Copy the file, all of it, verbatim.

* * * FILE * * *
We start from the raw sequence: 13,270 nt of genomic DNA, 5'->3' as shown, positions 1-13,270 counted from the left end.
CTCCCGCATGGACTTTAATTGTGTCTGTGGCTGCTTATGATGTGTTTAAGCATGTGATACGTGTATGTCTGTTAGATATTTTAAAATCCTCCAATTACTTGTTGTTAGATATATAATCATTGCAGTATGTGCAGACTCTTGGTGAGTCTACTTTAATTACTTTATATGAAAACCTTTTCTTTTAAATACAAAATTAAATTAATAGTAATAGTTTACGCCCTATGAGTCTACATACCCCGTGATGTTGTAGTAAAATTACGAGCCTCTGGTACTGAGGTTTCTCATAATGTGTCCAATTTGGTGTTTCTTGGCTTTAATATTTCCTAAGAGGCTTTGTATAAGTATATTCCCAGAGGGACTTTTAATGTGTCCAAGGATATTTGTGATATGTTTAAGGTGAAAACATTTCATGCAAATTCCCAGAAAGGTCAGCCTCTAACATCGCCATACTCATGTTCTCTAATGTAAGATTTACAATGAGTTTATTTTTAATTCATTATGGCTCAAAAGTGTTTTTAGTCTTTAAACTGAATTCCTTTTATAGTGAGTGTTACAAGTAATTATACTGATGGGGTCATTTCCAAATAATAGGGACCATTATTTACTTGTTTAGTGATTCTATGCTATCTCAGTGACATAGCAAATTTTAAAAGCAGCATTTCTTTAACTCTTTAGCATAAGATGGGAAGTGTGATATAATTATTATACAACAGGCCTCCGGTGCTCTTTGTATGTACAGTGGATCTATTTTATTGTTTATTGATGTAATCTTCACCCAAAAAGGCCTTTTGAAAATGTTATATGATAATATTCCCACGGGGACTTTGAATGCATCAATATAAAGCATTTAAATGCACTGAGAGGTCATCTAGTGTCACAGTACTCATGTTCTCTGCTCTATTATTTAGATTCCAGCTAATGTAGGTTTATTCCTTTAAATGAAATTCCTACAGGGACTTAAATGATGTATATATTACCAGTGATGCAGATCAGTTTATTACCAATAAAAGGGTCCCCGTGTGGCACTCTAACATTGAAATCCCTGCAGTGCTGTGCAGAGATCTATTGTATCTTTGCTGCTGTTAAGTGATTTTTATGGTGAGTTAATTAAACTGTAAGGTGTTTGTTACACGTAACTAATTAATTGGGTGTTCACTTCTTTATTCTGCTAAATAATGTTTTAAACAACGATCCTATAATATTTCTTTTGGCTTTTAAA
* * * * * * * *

We start from the raw sequence: 13,270 nt of genomic DNA, 5'->3' as shown, positions 1-13,270 counted from the left end.
CTCCCGCATGGACTTTAATTGTGTCTGTGGCTGCTTATGATGTGTTTAAGCATGTGATACGTGTATGTCTGTTAGATATTTTAAAATCCTCCAATTACTTGTTGTTAGATATATAATCATTGCAGTATGTGCAGACTCTTGGTGAGTCTACTTTAATTACTTTATATGAAAACCTTTTCTTTTAAATACAAAATTAAATTAATAGTAATAGTTTACGCCCTATGAGTCTACATACCCCGTGATGTTGTAGTAAAATTACGAGCCTCTGGTACTGAGGTTTCTCATAATGTGTCCAATTTGGTGTTTCTTGGCTTTAATATTTCCTAAGAGGCTTTGTATAAGTATATTCCCAGAGGGACTTTTAATGTGTCCAAGGATATTTGTGATATGTTTAAGGTGAAAACATTTCATGCAAATTCCCAGAAAGGTCAGCCTCTAACATCGCCATACTCATGTTCTCTAATGTAAGATTTACAATGAGTTTATTTTTAATTCATTATGGCTCAAAAGTGTTTTTAGTCTTTAAACTGAATTCCTTTTATAGTGAGTGTTACAAGTAATTATACTGATGGGGTCATTTCCAAATAATAGGGACCATTATTTACTTGTTTAGTGATTCTATGCTATCTCAGTGACATAGCAAATTTTAAAAGCAGCATTTCTTTAACTCTTTAGCATAAGATGGGAAGTGTGATATAATTATTATACAACAGGCCTCCGGTGCTCTTTGTATGTACAGTGGATCTATTTTATTGTTTATTGATGTAATCTTCACCCAAAAAGGCCTTTTGAAAATGTTATATGATAATATTCCCACGGGGACTTTGAATGCATCAATATAAAGCATTTAAATGCACTGAGAGGTCATCTAGTGTCACAGTACTCATGTTCTCTGCTCTATTATTTAGATTCCAGCTAATGTAGGTTTATTCCTTTAAATGAAATTCCTACAGGGACTTAAATGATGTATATATTACCAGTGATGCAGATCAGTTTATTACCAATAAAAGGGTCCCCGTGTGGCACTCTAACATTGAAATCCCTGCAGTGCTGTGCAGAGATCTATTGTATCTTTGCTGCTGTTAAGTGATTTTTATGGTGAGTTAATTAAACTGTAAGGTGTTTGTTACACGTAACTAATTAATTGGGTGTTCACTTCTTTATTCTGCTAAATAATGTTTTAAACAACGATCCTATAATATTTCTTTTGGCTTTTAAA